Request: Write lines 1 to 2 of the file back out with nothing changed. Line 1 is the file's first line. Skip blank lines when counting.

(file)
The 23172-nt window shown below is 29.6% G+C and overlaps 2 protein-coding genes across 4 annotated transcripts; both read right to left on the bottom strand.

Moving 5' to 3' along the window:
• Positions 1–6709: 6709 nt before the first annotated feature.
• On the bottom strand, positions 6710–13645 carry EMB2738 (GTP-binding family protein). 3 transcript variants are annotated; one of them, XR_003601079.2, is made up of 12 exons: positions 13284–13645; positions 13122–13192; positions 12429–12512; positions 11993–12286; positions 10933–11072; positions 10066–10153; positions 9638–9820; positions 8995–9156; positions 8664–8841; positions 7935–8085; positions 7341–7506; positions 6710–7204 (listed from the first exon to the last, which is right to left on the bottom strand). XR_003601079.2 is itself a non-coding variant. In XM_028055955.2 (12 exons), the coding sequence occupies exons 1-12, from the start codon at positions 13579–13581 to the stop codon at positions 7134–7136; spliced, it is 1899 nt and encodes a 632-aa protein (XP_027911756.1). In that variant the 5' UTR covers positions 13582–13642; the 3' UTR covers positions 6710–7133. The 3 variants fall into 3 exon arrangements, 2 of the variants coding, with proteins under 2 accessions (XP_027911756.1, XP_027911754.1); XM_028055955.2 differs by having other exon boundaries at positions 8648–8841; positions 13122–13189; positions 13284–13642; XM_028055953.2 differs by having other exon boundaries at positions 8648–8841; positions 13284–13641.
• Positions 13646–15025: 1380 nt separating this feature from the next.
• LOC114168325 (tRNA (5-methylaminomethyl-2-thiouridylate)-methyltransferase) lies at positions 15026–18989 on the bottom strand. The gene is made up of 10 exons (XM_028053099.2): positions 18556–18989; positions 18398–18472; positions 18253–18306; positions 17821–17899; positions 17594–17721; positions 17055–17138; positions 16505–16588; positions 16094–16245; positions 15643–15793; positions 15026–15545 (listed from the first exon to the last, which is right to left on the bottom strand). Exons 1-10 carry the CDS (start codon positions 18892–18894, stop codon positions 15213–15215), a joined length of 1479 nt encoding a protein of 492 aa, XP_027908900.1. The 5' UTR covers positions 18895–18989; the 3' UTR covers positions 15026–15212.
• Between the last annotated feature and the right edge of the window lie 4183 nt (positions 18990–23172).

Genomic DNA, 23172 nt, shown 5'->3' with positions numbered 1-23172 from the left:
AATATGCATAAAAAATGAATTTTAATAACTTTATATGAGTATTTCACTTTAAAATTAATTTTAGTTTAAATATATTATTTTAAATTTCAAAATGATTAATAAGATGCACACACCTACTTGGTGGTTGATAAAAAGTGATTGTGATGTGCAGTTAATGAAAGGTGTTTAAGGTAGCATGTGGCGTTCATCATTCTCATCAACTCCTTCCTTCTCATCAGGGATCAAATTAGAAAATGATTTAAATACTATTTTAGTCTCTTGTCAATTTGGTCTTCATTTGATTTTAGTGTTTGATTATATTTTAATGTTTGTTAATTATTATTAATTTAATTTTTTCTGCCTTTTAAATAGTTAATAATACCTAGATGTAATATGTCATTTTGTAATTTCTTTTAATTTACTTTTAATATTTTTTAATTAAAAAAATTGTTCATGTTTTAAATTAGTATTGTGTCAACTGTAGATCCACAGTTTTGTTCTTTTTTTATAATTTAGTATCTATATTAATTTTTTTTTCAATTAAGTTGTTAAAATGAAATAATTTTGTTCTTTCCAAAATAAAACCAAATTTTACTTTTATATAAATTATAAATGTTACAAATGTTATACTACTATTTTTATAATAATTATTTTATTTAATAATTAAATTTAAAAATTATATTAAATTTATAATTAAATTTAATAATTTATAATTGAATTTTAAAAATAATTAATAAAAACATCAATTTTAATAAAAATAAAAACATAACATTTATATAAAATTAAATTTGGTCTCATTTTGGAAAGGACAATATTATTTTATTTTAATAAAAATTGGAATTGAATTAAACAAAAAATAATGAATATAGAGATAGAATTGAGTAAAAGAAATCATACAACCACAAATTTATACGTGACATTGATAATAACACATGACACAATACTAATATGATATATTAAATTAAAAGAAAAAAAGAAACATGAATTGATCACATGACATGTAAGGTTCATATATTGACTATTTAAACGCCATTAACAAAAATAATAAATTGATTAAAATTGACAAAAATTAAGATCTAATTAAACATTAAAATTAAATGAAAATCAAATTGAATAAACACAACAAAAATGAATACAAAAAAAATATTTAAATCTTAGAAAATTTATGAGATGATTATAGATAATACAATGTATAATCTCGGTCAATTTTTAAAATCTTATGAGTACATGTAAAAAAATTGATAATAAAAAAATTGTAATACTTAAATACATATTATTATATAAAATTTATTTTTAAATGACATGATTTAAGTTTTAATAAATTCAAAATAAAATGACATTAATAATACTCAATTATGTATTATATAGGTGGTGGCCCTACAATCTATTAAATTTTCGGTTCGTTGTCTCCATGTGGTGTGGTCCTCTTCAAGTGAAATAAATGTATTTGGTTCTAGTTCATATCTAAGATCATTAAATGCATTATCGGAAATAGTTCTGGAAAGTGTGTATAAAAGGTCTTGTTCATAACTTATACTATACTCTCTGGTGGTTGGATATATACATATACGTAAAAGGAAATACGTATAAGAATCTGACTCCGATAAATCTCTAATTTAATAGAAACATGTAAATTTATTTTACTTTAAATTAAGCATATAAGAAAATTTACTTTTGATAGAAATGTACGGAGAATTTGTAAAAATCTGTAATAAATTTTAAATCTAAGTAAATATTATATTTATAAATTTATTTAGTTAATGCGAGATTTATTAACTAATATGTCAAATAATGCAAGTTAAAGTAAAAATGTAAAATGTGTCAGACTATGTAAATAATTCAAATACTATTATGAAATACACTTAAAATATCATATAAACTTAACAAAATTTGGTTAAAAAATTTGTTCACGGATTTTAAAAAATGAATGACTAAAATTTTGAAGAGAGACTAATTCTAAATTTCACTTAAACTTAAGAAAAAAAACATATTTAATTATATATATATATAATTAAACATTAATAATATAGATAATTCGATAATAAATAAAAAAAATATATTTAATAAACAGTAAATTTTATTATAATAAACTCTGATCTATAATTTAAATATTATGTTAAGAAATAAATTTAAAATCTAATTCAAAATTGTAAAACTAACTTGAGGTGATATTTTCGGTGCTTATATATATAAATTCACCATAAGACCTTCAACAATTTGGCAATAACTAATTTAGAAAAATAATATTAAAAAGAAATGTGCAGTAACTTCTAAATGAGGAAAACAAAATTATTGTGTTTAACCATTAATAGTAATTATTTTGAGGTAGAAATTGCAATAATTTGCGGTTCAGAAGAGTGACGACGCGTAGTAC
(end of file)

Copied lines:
The 23172-nt window shown below is 29.6% G+C and overlaps 2 protein-coding genes across 4 annotated transcripts; both read right to left on the bottom strand.

Moving 5' to 3' along the window: